Safari gets slick tab scrolling that’s supremely useful The sharing features, search options, and performance are also improved greatly.
Group text messages are massively improved by allowing you to see the names of the people in the conversation, and allowing you to mute chatty threads and remove yourself if desired. You can also send or share your location with the people in the thread, which is super handy for coordinating get-togethers on the fly.
Location sharing in text messages is worth mentioning by itself. Having this be part of texting is just massive. Asking people where they are is one of the most common things you do in texts—especially when you’re trying to meet up with them somewhere. This simplifies this extremely common task greatly. It’ll likely save billions of text messages a year by itself.
iCloud now competes with Dropbox and Box by having its storage be available in larger sizes and interactable via folders in Finder.It’s stunning how many third-party applications and services were affected by this single keynote presentation.
The notification functionality on both OS X and iOS got good upgrades to include a Today view and the ability to integrate third-party functionality. I’m using it quite often now.
Developers now have a full-featured beta platform for letting people try their stuff on a large scale before they ship it. This is huge.
The Health framework allows you to integrate multiple third-party tools into a single, unified interface that indicates your overall health. It also allows two-way communication with your doctor for certain critical functions, e.g. blood sugar, etc.
They released a new programming language almost as an afterthought. The language focuses on ease of use, security, and power as it’s main areas of improvement.
Predictive text in your text messages is more interesting than it seems. At first it looks like it’s just word suggestions, which is something other solutions have had for years. The real power comes from the fact that it’s recommending the best response based on the questions or statements from the other person—and it takes into account how formally you interact with them.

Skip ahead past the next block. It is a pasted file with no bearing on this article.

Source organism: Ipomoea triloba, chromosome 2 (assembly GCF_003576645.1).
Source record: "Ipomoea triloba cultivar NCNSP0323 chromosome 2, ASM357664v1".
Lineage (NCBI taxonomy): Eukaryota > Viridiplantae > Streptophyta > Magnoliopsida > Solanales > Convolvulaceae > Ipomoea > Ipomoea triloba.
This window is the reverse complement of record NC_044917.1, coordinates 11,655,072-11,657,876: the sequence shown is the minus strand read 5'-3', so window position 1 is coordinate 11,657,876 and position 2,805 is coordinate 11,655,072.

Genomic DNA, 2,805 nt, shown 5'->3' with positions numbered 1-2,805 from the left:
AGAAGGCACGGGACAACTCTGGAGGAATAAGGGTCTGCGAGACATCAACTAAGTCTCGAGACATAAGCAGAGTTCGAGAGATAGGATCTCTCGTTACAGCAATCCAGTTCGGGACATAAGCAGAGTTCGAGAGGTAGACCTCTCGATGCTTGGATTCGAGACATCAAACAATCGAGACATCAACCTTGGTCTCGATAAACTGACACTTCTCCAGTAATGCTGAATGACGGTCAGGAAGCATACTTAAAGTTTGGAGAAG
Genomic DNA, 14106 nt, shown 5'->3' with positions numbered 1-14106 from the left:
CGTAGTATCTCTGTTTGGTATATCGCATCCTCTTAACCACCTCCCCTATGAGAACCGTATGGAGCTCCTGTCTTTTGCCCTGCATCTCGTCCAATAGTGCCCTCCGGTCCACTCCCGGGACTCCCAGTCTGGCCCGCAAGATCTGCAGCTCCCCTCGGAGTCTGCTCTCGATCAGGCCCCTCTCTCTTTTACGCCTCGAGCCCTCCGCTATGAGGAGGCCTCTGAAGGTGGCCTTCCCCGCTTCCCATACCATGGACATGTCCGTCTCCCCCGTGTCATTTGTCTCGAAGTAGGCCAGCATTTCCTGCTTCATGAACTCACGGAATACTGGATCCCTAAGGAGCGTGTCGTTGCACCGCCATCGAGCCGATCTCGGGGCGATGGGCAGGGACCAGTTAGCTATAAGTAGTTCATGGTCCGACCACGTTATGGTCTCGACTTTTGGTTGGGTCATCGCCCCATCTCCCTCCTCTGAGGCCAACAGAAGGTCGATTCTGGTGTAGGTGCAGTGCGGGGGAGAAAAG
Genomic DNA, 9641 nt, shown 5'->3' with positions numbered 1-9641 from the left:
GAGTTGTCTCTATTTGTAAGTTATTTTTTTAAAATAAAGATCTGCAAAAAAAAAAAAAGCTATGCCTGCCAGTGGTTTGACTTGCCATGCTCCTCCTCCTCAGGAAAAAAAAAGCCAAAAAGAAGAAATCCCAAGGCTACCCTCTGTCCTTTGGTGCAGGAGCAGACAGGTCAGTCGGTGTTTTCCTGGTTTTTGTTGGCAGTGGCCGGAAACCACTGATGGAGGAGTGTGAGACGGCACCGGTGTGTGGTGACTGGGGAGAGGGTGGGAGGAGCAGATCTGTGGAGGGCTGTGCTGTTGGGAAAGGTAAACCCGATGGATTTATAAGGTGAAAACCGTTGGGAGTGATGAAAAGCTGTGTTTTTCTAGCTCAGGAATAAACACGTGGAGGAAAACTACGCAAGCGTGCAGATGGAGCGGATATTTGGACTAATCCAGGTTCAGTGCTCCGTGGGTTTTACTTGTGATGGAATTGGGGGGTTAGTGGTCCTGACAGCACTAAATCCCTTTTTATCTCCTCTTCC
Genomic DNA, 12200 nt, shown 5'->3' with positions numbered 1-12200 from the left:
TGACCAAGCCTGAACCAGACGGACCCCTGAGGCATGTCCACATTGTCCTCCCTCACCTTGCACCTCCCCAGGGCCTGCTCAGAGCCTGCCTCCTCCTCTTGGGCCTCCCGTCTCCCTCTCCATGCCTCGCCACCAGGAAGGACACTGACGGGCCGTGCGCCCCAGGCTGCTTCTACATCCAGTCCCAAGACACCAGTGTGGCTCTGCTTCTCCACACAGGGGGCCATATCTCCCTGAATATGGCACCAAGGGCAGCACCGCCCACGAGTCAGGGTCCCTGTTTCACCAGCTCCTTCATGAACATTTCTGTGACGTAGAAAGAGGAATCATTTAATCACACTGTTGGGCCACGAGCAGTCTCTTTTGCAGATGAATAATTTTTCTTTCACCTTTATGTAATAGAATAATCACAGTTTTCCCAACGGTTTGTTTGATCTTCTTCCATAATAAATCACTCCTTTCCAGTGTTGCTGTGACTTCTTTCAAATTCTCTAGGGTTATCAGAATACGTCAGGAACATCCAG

These advances (especially the key ones discussed initially) are manyfold more innovative than anything Apple’s done in years. They constitute the biggest technological leaps since the iPhone in 2007.
These features (SMS in chat, phone calls on your computer, video and audio in your texting) highlight the stark difference between Apple and Google:
Google released Google Voice years ago. It’s kludgy. It has multiple clients, multiple experiences, and it doesn’t even work optimally on Android—let alone other platforms. It’s was a brilliant idea, with a 20% execution score.
Apple is launching Continuity and these other messaging unification features, and they will disappear completely into the ecosystem. They’re not a platform. There aren’t clients. It’ll just work, and few people will even notice them after they’re there. It’s like the iPhone camera—utterly dominating by crushing the design/functionality mix.
The results are predictable. Apple will be remembered as the company that brought us phone calls on our computers. They’ll be the ones that brought us audio and video in our text messages. They’ll be the ones that let us pick up where we left off in applications.
Google will be the company that tried these things earlier and failed.
I think it’s safe to predict that, combined with the iPhone 6’s larger screen size, these features are going to see Apple taking extraordinary marketshare from competitors in 2015.